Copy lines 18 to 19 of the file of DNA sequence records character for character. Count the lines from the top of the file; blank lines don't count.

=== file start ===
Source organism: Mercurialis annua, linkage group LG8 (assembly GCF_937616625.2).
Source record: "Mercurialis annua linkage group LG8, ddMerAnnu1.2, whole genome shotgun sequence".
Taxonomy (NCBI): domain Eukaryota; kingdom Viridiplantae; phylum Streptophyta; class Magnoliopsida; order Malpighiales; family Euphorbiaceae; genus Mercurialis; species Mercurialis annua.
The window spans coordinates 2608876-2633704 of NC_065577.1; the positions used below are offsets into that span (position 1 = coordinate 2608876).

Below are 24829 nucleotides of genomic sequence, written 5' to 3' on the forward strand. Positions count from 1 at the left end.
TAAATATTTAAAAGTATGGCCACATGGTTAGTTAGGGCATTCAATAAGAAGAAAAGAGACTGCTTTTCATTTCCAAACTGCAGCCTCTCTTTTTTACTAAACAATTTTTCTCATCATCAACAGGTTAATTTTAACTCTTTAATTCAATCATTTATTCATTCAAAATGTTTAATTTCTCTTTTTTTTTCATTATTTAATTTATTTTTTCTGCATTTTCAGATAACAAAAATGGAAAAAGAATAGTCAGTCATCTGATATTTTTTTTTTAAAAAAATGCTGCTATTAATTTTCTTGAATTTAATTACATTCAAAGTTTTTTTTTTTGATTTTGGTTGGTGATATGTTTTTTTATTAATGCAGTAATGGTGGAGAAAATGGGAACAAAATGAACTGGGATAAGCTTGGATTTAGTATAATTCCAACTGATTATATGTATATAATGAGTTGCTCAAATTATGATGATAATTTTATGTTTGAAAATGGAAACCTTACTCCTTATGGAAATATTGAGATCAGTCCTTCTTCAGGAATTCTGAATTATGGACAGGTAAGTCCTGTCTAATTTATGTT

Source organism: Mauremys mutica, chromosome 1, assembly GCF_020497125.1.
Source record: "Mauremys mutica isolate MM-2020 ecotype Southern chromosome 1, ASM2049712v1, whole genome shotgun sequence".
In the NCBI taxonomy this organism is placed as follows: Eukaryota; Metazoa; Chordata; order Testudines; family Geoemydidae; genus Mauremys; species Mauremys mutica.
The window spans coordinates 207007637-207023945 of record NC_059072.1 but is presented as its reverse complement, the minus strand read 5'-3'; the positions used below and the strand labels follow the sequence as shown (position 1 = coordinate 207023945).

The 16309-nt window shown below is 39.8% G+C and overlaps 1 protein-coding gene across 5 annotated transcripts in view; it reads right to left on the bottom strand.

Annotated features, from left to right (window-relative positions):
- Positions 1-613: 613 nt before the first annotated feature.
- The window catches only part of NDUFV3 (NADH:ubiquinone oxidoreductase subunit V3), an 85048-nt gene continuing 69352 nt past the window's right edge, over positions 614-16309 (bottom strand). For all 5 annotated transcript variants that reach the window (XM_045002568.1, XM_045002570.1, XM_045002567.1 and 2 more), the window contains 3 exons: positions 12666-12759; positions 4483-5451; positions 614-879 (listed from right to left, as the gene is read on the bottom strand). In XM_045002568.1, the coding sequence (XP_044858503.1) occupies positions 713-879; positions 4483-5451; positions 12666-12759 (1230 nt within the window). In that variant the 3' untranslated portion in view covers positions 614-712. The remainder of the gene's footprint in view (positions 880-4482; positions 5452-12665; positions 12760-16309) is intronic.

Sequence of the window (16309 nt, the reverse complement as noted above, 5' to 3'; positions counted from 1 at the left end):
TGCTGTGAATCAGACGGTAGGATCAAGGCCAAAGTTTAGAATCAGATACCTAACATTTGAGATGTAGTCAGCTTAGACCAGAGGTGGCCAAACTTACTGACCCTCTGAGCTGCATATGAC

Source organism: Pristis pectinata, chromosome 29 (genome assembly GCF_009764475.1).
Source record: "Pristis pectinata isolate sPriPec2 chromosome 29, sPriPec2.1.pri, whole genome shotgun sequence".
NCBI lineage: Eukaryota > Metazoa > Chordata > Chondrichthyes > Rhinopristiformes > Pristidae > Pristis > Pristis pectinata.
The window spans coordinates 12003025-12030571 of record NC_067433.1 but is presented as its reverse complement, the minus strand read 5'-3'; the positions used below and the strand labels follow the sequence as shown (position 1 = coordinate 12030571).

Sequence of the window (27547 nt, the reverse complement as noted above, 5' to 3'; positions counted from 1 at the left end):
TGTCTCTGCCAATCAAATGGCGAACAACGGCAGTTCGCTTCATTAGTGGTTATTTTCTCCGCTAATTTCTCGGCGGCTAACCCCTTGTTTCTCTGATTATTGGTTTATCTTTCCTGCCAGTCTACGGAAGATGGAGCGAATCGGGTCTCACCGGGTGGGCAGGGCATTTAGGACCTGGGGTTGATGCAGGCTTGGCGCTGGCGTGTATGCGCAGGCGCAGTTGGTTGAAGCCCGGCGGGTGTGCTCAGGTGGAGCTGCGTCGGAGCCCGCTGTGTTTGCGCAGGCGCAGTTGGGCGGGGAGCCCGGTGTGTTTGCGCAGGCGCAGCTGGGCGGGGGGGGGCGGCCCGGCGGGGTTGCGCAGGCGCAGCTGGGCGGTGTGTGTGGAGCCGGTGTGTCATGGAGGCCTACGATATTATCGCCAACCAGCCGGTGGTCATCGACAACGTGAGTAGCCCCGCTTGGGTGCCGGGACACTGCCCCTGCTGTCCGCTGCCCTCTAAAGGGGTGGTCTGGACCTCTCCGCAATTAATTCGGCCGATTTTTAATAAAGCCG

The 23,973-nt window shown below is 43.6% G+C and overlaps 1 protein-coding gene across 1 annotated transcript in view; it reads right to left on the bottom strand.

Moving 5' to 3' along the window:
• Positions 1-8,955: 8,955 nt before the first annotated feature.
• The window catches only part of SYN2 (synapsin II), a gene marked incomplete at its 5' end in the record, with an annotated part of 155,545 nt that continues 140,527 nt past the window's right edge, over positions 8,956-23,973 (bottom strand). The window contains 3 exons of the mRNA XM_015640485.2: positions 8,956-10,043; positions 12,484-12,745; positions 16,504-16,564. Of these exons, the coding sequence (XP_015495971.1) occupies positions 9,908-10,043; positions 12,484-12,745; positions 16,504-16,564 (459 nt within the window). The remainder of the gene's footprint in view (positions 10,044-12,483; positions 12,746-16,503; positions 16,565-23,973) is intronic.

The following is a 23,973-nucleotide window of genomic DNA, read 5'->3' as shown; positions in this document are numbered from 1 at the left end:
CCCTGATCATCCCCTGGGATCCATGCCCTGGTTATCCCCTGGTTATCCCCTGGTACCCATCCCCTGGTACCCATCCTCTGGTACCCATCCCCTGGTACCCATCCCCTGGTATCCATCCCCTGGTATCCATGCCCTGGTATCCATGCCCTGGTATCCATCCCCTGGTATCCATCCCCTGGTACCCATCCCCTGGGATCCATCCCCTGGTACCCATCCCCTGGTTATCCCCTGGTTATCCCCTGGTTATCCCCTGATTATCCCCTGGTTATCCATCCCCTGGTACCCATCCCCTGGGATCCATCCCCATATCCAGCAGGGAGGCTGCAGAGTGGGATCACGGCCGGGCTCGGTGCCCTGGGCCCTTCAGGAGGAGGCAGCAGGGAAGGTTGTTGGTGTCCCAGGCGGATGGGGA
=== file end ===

Source record: "Pristis pectinata isolate sPriPec2 chromosome 29, sPriPec2.1.pri, whole genome shotgun sequence".
NCBI lineage: Eukaryota > Metazoa > Chordata > Chondrichthyes > Rhinopristiformes > Pristidae > Pristis > Pristis pectinata.